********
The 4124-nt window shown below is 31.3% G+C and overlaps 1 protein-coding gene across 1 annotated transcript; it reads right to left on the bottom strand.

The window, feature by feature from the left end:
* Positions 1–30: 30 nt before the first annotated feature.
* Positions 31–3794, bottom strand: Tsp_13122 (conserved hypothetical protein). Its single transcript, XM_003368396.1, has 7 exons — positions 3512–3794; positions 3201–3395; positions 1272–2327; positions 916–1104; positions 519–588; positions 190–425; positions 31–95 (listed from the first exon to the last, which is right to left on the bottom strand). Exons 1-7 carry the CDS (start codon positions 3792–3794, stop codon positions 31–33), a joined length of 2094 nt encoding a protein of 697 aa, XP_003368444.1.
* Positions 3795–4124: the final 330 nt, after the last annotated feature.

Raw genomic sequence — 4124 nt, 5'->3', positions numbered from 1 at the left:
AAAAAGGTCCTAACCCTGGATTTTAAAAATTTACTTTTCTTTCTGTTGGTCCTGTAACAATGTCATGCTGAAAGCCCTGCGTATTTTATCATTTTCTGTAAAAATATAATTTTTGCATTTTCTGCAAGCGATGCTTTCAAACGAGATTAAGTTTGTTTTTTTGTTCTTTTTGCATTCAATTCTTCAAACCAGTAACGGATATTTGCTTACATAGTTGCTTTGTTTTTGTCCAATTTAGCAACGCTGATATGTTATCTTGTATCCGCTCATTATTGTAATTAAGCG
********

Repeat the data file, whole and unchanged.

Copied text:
The 4124-nt window shown below is 31.3% G+C and overlaps 1 protein-coding gene across 1 annotated transcript; it reads right to left on the bottom strand.

The window, feature by feature from the left end:
* Positions 1–30: 30 nt before the first annotated feature.
* Positions 31–3794, bottom strand: Tsp_13122 (conserved hypothetical protein). Its single transcript, XM_003368396.1, has 7 exons — positions 3512–3794; positions 3201–3395; positions 1272–2327; positions 916–1104; positions 519–588; positions 190–425; positions 31–95 (listed from the first exon to the last, which is right to left on the bottom strand). Exons 1-7 carry the CDS (start codon positions 3792–3794, stop codon positions 31–33), a joined length of 2094 nt encoding a protein of 697 aa, XP_003368444.1.
* Positions 3795–4124: the final 330 nt, after the last annotated feature.

Raw genomic sequence — 4124 nt, 5'->3', positions numbered from 1 at the left:
AAAAAGGTCCTAACCCTGGATTTTAAAAATTTACTTTTCTTTCTGTTGGTCCTGTAACAATGTCATGCTGAAAGCCCTGCGTATTTTATCATTTTCTGTAAAAATATAATTTTTGCATTTTCTGCAAGCGATGCTTTCAAACGAGATTAAGTTTGTTTTTTTGTTCTTTTTGCATTCAATTCTTCAAACCAGTAACGGATATTTGCTTACATAGTTGCTTTGTTTTTGTCCAATTTAGCAACGCTGATATGTTATCTTGTATCCGCTCATTATTGTAATTAAGCG